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The State Of Enterprise Backup

  • A popular catch phrase among technology pundits these days is "backup is broken." While it's easy to argue that backup is broken, the reality is that no single technology in today's data center is as important to continuing operations. It might be true that traditional file-by-file backup to tape is too slow and inflexible to meet the modern data center's dynamic needs. However, that doesn't mean that backup technology as a whole is no longer relevant.

    At the same time, backup vendors trumpet how wonderful each new technology, or even each release, is. If you don't roll out the forklifts, you're falling behind.

    We wanted to cut through the hype and overused phrases of the vendors and pundits to see how real IT teams are protecting their data. We polled 437 IT pros in our third InformationWeek Backup Technologies Survey; all of those surveyed are involved with the evaluation, selection, or use of backup technologies.

    Contrary to the popular meme, the survey showed that backup is far from broken. IT pros are pleased with their backup systems even while they might not be diligent in protecting their virtual machines and remote offices or performing enough tests. Let's take a look at the survey findings.

    (Image: geralt/Pixabay)

  • Backup satisfaction

    Our survey found a surprising level of satisfaction among respondents in the state of their backups, with 84% reporting that they're very (36%) or somewhat (48%) satisfied. Refuting the "backup is broken" meme, only 6% of those polled expressed dissatisfaction. With that level of satisfaction, you'd think these IT pros would be very confident in their ability to get their data centers back up and running after a disaster, but only 65% said they were extremely confident or very confident in their recovery capabilities.

  • Backup applications

    Most IT shops prefer to use a single application and method to back up all their data. Our respondents agreed, with almost half using one backup application and 42% using two. Also, 59% of those surveyed backup directly to tape, down from 66% in 2013, and 54% expect to still be backing up direct to tape in 18 months.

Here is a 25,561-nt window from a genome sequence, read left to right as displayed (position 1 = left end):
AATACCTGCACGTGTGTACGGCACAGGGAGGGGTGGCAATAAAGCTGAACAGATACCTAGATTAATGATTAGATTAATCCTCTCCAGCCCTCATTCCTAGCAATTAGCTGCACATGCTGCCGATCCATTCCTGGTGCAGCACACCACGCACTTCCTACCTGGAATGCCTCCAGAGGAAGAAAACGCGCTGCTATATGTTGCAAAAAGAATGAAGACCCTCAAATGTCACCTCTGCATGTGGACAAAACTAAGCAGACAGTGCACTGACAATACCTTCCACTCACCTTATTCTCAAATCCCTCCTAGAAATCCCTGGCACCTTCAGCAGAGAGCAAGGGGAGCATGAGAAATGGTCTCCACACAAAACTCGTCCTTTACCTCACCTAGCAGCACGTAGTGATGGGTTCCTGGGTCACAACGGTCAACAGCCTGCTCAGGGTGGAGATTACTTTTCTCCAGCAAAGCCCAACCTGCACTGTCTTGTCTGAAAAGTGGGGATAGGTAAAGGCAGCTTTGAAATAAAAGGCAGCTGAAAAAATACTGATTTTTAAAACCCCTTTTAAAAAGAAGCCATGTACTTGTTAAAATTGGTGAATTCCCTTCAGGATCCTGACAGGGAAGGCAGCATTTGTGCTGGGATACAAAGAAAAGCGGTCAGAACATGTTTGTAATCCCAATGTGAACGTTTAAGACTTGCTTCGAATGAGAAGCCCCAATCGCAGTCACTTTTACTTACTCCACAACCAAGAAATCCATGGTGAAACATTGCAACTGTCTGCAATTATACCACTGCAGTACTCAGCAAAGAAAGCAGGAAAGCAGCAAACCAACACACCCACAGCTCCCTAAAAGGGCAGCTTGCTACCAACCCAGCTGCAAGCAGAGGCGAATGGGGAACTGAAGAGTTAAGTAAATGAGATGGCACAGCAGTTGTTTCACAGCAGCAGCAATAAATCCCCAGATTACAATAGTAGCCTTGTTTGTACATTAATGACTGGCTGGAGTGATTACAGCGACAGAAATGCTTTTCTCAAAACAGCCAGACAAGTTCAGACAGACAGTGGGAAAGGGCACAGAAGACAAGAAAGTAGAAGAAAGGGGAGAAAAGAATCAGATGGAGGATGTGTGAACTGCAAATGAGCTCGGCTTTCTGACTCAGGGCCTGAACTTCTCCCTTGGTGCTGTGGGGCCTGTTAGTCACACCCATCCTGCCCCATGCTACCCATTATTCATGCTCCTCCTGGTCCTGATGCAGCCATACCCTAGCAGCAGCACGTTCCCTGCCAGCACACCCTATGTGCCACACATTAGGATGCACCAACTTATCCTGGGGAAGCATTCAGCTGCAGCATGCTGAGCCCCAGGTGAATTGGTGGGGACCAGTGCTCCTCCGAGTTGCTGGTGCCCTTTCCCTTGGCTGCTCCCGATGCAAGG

• Virtual server backups

    New computing platforms are generally accompanied by new backup applications. As virtualization emerged as a new platform, a new class of backup applications arrived to support it. Just 25% of respondents said they use different backup software for their virtual and physical servers, down two points from last year's survey. It's not just the shift to VM-specific backup applications that's sluggish; the shift to VM-specific backup techniques also is on the slow track. Forty-eight percent continue to back up their VMs as if they were physical servers, with agents in each VM. Less than 20% use more sophisticated and specialized techniques such as software with changed block tracking or source deduplication capabilities.

  • Backup frequency

    When we first started doing these backup surveys, some of our respondents were definitely treating their virtual servers as second-class citizens. In 2011, only 8% of respondents said they backed up less than half of their physical servers weekly, while 22% said they left half of their virtual servers at best unprotected. In this year's survey, that percentage has fallen to 14% for VMs while the physical server rate remained 8%. While this may seem lax, survey participants had pretty good reasons for not backing up those VMs. After all, if you're using VMs for testing, like 44% of those with unprotected servers say they are, you can always copy the production data again to reset the test systems.

  • Remote & branch office backup

    While backup administrators have started treating their virtual servers more like first-class citizens, the same can't be said for servers in remote and branch offices. In fact, the percentage of respondents saying they don't back up remote office data has grown from 43% in 2013 to 46% this year. It's become easy to set up a centrally managed backup infrastructure for remote and office branch data, so we have to assume politics rather than technology has led us to the point where almost half of our respondents think it's acceptable to leave remote office data unprotected. One other explanation is that some respondents have adopted cloud services to the point that their remote offices don't contain any unique data.

  • Testing

    A truism of coaching football, along with "Winning isn't everything, it's the only thing," is "You play the way you practice." That's also true of the backup world. Despite all the technological advances, it's frequently true that restoring a major application involves multiple interactions and tasks, the proper order of which you may not discover until you actually attempt a restore. Consequently, we were somewhat disappointed that the percentage of respondents reporting that they test their backup processes at least once a year fell from 44% last year to 41% this year.

  • Encrypted backup tapes

    Likewise, we're disappointed in how much data survey participants reported storing on removable media without the protection of encryption, despite all the reports of data breaches caused by lost or stolen backup tapes. Just 31% encrypt all removable media; 42% encrypt more than half. A lot of grief and expense after a data breach could be avoided by following one simple rule: Any media leaving the premises is encrypted, period. State breach notification laws explicitly exclude data stored on encrypted media from their notification requirements. Plus, it's not like encryption is that difficult; all but the most basic backup software has the ability to encrypt the data it writes to tape or disk.